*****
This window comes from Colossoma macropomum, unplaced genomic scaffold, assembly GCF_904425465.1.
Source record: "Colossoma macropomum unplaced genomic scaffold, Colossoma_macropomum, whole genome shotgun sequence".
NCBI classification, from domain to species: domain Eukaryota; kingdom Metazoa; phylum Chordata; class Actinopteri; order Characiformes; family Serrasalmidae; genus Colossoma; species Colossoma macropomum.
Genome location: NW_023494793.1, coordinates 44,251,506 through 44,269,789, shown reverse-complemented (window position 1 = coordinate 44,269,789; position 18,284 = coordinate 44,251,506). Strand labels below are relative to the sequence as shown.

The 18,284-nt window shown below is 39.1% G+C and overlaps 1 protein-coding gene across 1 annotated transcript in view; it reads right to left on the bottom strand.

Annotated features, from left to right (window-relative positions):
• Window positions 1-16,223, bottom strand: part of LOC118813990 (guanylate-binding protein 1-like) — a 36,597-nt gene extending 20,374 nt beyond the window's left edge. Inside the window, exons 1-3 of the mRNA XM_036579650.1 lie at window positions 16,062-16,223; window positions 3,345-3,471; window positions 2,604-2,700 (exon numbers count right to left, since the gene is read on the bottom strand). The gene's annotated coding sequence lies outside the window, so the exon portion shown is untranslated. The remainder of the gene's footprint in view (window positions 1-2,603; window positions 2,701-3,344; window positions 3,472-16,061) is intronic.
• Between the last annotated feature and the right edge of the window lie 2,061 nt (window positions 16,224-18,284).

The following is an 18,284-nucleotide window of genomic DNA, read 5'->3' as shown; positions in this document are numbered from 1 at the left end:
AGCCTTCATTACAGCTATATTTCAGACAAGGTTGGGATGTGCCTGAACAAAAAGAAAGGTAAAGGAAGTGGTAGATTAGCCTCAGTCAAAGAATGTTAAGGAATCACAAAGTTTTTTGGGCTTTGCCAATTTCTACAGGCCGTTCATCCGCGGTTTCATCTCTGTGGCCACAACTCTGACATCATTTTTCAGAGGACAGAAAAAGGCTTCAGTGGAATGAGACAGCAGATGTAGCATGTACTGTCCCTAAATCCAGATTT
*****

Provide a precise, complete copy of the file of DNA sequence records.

This window comes from Colossoma macropomum, unplaced genomic scaffold, assembly GCF_904425465.1.
Source record: "Colossoma macropomum unplaced genomic scaffold, Colossoma_macropomum, whole genome shotgun sequence".
NCBI classification, from domain to species: domain Eukaryota; kingdom Metazoa; phylum Chordata; class Actinopteri; order Characiformes; family Serrasalmidae; genus Colossoma; species Colossoma macropomum.
Genome location: NW_023494793.1, coordinates 44,251,506 through 44,269,789, shown reverse-complemented (window position 1 = coordinate 44,269,789; position 18,284 = coordinate 44,251,506). Strand labels below are relative to the sequence as shown.

The 18,284-nt window shown below is 39.1% G+C and overlaps 1 protein-coding gene across 1 annotated transcript in view; it reads right to left on the bottom strand.

Annotated features, from left to right (window-relative positions):
• Window positions 1-16,223, bottom strand: part of LOC118813990 (guanylate-binding protein 1-like) — a 36,597-nt gene extending 20,374 nt beyond the window's left edge. Inside the window, exons 1-3 of the mRNA XM_036579650.1 lie at window positions 16,062-16,223; window positions 3,345-3,471; window positions 2,604-2,700 (exon numbers count right to left, since the gene is read on the bottom strand). The gene's annotated coding sequence lies outside the window, so the exon portion shown is untranslated. The remainder of the gene's footprint in view (window positions 1-2,603; window positions 2,701-3,344; window positions 3,472-16,061) is intronic.
• Between the last annotated feature and the right edge of the window lie 2,061 nt (window positions 16,224-18,284).

The following is an 18,284-nucleotide window of genomic DNA, read 5'->3' as shown; positions in this document are numbered from 1 at the left end:
AGCCTTCATTACAGCTATATTTCAGACAAGGTTGGGATGTGCCTGAACAAAAAGAAAGGTAAAGGAAGTGGTAGATTAGCCTCAGTCAAAGAATGTTAAGGAATCACAAAGTTTTTTGGGCTTTGCCAATTTCTACAGGCCGTTCATCCGCGGTTTCATCTCTGTGGCCACAACTCTGACATCATTTTTCAGAGGACAGAAAAAGGCTTCAGTGGAATGAGACAGCAGATGTAGCATGTACTGTCCCTAAATCCAGATTT